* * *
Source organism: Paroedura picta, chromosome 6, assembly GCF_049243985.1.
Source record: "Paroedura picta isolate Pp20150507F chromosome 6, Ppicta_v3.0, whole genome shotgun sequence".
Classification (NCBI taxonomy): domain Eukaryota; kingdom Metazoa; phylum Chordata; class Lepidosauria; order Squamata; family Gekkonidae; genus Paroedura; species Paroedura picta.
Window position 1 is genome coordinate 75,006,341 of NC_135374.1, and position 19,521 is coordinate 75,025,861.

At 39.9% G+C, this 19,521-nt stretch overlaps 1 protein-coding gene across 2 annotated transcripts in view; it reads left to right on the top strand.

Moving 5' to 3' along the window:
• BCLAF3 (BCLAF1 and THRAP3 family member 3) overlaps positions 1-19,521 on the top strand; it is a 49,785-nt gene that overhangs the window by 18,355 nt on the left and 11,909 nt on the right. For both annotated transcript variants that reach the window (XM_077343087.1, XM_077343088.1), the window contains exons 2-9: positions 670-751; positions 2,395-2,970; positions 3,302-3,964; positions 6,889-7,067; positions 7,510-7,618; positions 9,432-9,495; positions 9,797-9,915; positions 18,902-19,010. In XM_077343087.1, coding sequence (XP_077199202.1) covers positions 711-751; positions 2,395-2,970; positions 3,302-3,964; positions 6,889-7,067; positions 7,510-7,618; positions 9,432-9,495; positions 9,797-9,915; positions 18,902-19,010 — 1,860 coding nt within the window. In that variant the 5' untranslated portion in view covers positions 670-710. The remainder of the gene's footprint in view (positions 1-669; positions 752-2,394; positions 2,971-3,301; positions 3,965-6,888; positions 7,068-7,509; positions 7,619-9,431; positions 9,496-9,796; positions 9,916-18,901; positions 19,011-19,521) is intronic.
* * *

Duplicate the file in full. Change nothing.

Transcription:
Source organism: Paroedura picta, chromosome 6, assembly GCF_049243985.1.
Source record: "Paroedura picta isolate Pp20150507F chromosome 6, Ppicta_v3.0, whole genome shotgun sequence".
Classification (NCBI taxonomy): domain Eukaryota; kingdom Metazoa; phylum Chordata; class Lepidosauria; order Squamata; family Gekkonidae; genus Paroedura; species Paroedura picta.
Window position 1 is genome coordinate 75,006,341 of NC_135374.1, and position 19,521 is coordinate 75,025,861.

At 39.9% G+C, this 19,521-nt stretch overlaps 1 protein-coding gene across 2 annotated transcripts in view; it reads left to right on the top strand.

Moving 5' to 3' along the window:
• BCLAF3 (BCLAF1 and THRAP3 family member 3) overlaps positions 1-19,521 on the top strand; it is a 49,785-nt gene that overhangs the window by 18,355 nt on the left and 11,909 nt on the right. For both annotated transcript variants that reach the window (XM_077343087.1, XM_077343088.1), the window contains exons 2-9: positions 670-751; positions 2,395-2,970; positions 3,302-3,964; positions 6,889-7,067; positions 7,510-7,618; positions 9,432-9,495; positions 9,797-9,915; positions 18,902-19,010. In XM_077343087.1, coding sequence (XP_077199202.1) covers positions 711-751; positions 2,395-2,970; positions 3,302-3,964; positions 6,889-7,067; positions 7,510-7,618; positions 9,432-9,495; positions 9,797-9,915; positions 18,902-19,010 — 1,860 coding nt within the window. In that variant the 5' untranslated portion in view covers positions 670-710. The remainder of the gene's footprint in view (positions 1-669; positions 752-2,394; positions 2,971-3,301; positions 3,965-6,888; positions 7,068-7,509; positions 7,619-9,431; positions 9,496-9,796; positions 9,916-18,901; positions 19,011-19,521) is intronic.